Zechariah did the opposite when the angel asked him what he saw in Chapter 4. He desribed details instead of seeing what the details represented. He did not know what he was describing.

Then I asked the angel, “What are these my lord and what do they mean?” Don’t you know ?” the angel asked. “No, my lord,” I replied. Zech 4:4-5 and 4:13

When asked to describe what he saw in Chapter 5:2 Zechariah said: “I see a flying scroll,” I replied. “It appears to be thirty feet long and fifteen feet wide.” The angel did not even bother to ask a third time if he knew what it meant when given minute details, he just went ahead and told him.

Granted the details are very important, but not in the first step. How many times do we paint a painting without understanding what it is we are trying to capture and what it represents in our heart and mind, completing a task without looking at the big picture, looking at a problem and only seeing the symptoms. This is like going through life without really living.

What do you see? Maybe we should ask what do you see with your heart? -Sara Beth

From: Dick Bellows — Jan 19, 2010

Where there is willingness and the potential for joy, the tools will be found, though some of the tools may be modest.

From: R. L. Hughes — Jan 19, 2010

Don’t underestimate the opinion of the rusty bike guy, eh. Some of the best painting advice I ever had was from bums, drunks and addicts. Their minds are uncluttered by education, only rankled with emotion and hard life experiences.

From: Cyndie Katz — Jan 19, 2010

As a ten year resident of Morelia, a colonial city in the state of Michoacan in central Mexico where two drug cartels are fighting for market share and often killing each other and authorities, I can only say that I’m not afraid for my safety. Ever. The drug business and its attendant violence happens in another dimension and does not involve the general public, least of all artist gringos, simply because it’s bad for business.

For artists, the benefits of working in Mexico far outweigh the risks. The weather, the colors, the architecture, the light and the ambiance make it an exceptional place to paint. There are Mexican brands of acrylics and oils readily available in all the cities and they’re relatively inexpensive as is the cost of living. (Beach resorts are a different story.)

You can travel to Mexico as a tourist and get a visa to stay for 180 days. There’s loads to explore. Someone nearby always speaks enough English to help you if you’re a non-Spanish speaker. There’s internet and cell service in the remotest of places. First class buses travel between all major destinations and there is public transportation available everywhere else. (We don’t own a car and travel plenty.) Medical care is excellent. (US citizens take note: a great vacation might combine painting with medical tourism. The major cities have loads of good doctors and dentists that you can afford.)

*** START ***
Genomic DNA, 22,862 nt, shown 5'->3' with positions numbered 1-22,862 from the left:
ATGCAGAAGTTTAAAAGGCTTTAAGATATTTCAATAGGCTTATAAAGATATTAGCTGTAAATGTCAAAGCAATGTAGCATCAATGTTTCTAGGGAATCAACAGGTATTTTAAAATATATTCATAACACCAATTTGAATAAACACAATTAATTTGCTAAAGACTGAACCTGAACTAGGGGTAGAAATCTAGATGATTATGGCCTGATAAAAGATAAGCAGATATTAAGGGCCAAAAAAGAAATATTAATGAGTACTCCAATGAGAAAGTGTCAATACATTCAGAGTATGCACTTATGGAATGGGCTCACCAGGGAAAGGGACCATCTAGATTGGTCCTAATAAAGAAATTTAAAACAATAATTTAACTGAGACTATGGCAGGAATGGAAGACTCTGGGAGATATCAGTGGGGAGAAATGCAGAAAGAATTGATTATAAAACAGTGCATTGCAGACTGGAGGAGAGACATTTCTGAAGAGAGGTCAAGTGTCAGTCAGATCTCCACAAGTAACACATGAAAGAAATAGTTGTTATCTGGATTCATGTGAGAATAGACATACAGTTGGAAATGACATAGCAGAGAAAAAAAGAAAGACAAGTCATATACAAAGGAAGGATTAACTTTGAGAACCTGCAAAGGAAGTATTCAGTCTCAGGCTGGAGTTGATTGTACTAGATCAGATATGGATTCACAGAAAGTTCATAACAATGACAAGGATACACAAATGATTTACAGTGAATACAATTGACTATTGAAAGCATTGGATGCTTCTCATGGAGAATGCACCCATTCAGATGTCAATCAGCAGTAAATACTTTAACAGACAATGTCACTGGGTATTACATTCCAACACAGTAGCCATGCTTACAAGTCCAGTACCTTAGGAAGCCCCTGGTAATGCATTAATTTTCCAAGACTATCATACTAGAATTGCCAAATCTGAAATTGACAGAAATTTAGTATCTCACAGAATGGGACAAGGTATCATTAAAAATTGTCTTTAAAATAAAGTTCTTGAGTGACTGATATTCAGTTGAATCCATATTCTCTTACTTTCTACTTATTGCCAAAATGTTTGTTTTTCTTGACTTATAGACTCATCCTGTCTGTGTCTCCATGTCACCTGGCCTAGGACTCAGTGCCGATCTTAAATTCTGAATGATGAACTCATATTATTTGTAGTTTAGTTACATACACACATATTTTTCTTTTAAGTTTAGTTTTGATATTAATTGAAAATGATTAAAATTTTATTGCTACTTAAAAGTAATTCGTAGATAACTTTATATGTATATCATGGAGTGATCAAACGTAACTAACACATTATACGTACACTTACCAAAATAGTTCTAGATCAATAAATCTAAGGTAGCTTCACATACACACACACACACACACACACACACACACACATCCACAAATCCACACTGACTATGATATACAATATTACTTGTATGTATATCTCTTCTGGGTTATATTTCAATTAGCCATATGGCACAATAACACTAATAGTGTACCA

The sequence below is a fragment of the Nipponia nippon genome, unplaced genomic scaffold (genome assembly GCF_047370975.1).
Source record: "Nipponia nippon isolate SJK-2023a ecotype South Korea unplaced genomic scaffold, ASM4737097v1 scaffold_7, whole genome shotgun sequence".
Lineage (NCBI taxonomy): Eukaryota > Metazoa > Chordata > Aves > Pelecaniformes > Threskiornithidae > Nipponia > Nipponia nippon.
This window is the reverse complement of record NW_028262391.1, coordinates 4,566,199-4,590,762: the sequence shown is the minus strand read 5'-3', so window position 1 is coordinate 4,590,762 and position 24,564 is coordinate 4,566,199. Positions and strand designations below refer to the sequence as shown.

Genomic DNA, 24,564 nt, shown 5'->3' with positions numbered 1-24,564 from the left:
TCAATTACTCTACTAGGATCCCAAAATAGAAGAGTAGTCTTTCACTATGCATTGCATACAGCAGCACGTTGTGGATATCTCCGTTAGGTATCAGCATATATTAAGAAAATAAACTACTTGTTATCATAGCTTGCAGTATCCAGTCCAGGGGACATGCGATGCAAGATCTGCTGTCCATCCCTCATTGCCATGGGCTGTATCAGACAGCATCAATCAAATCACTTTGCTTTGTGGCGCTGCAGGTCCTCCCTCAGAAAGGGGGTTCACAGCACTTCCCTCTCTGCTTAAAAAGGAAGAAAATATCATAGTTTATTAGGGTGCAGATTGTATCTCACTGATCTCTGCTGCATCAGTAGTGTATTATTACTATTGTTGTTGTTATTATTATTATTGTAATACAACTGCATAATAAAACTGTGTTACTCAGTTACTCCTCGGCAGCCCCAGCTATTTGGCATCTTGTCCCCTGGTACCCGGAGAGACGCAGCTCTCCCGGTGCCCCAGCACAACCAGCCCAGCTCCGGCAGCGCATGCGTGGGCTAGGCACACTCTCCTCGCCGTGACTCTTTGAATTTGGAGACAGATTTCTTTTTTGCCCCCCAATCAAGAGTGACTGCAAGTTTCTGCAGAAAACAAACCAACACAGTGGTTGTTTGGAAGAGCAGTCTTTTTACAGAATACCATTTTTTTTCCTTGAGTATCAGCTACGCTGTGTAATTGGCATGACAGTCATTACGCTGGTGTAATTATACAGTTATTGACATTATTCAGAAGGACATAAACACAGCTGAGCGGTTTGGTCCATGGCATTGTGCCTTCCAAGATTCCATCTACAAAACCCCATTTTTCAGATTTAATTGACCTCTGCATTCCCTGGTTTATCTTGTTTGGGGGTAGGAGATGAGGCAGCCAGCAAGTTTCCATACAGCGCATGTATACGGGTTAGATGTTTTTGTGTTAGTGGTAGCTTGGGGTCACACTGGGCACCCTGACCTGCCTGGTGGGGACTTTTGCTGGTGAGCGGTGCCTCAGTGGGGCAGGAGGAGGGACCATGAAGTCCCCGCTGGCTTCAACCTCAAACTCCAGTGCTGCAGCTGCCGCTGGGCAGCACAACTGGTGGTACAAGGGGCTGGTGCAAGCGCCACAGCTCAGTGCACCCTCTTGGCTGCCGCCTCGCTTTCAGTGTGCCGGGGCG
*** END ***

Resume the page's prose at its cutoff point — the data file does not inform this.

From: Rick Rotante — Jan 27, 2010

As of the day before Christmas I’ve been on a spree of painting new ideas and I believe this fits with what is being said. In the past I relied on “subject matter and specific images to paint including the model and landscapes.

Just before the holiday I decided to toss all this out the window and search my soul and try and paint my heart. Needless to say I have the experience as a painter to try and paint whatever comes to mind believably. So I put aside all my references and began thoughts on what I would like to paint. I enjoy paint the human form and started doing something I’ve not done in years – Draw. I started putting my ideas into drawings and after a very short time these ideas started to become the start of paintings. Not to make this letter too long and not to brag or show off I have, to date from Christmas, created some twenty one new works, in sizes ranging from 8×10 to 30×40 in a completely different style and genre than I’ve ever created and this period still continues. Ideas lead to new and different ideas. I even wake in the night with ideas where I have to get up, make a small sketch, then go back to sleep. This may happen several times a night. For the first time since I started painting nearly thirty years ago I feel a renewed sense of vigor and excitement and energy that I’ve not felt in years.

What is important here, for me, is I am painting what I want from my heart and my satisfaction level and sense of accomplishment is overwhelming. I am completely immersed in what I’m doing. I am seeing with new eyes a subject I’ve painted for years and loving every minute. It’s like exploring new unchartered territory. Some get done in one full day. Some take longer. At the suggestion of my wife I will increase the sizes to 30×40 and larger. She feels they would work in a larger format.

These new works are presently not up on my site but will be as I put aside the time to upload them later this month.

I wish everyone a better year than last and the happiest painting year ever.

From: Jane Morris Wyatt — Jan 29, 2010

I have been told that if you are bring your paintings home do not sign them due to customs.